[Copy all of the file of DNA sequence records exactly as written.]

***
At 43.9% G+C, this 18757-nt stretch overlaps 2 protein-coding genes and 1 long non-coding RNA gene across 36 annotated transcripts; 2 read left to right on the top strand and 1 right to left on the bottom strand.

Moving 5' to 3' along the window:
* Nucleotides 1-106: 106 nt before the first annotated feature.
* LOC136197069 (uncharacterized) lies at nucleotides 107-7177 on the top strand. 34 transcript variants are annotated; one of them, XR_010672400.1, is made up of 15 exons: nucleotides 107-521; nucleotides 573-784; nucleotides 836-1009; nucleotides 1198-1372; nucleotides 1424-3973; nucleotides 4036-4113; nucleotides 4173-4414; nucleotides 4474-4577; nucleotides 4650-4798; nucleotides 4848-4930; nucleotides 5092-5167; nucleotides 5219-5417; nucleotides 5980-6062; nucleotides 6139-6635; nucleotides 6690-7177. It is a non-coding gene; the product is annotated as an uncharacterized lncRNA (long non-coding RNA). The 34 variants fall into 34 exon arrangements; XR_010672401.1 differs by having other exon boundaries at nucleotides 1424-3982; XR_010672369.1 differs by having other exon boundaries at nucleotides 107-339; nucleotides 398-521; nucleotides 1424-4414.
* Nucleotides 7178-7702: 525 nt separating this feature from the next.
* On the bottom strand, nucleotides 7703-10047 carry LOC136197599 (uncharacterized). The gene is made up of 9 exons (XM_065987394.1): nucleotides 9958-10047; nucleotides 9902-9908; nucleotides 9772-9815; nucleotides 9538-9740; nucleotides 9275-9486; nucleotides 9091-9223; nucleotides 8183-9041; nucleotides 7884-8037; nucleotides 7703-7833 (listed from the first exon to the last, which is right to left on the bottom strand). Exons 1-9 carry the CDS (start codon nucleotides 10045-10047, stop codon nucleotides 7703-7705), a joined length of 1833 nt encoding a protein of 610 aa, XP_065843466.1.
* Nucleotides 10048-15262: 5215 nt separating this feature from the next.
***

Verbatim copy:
At 43.9% G+C, this 18757-nt stretch overlaps 2 protein-coding genes and 1 long non-coding RNA gene across 36 annotated transcripts; 2 read left to right on the top strand and 1 right to left on the bottom strand.

Moving 5' to 3' along the window:
* Nucleotides 1-106: 106 nt before the first annotated feature.
* LOC136197069 (uncharacterized) lies at nucleotides 107-7177 on the top strand. 34 transcript variants are annotated; one of them, XR_010672400.1, is made up of 15 exons: nucleotides 107-521; nucleotides 573-784; nucleotides 836-1009; nucleotides 1198-1372; nucleotides 1424-3973; nucleotides 4036-4113; nucleotides 4173-4414; nucleotides 4474-4577; nucleotides 4650-4798; nucleotides 4848-4930; nucleotides 5092-5167; nucleotides 5219-5417; nucleotides 5980-6062; nucleotides 6139-6635; nucleotides 6690-7177. It is a non-coding gene; the product is annotated as an uncharacterized lncRNA (long non-coding RNA). The 34 variants fall into 34 exon arrangements; XR_010672401.1 differs by having other exon boundaries at nucleotides 1424-3982; XR_010672369.1 differs by having other exon boundaries at nucleotides 107-339; nucleotides 398-521; nucleotides 1424-4414.
* Nucleotides 7178-7702: 525 nt separating this feature from the next.
* On the bottom strand, nucleotides 7703-10047 carry LOC136197599 (uncharacterized). The gene is made up of 9 exons (XM_065987394.1): nucleotides 9958-10047; nucleotides 9902-9908; nucleotides 9772-9815; nucleotides 9538-9740; nucleotides 9275-9486; nucleotides 9091-9223; nucleotides 8183-9041; nucleotides 7884-8037; nucleotides 7703-7833 (listed from the first exon to the last, which is right to left on the bottom strand). Exons 1-9 carry the CDS (start codon nucleotides 10045-10047, stop codon nucleotides 7703-7705), a joined length of 1833 nt encoding a protein of 610 aa, XP_065843466.1.
* Nucleotides 10048-15262: 5215 nt separating this feature from the next.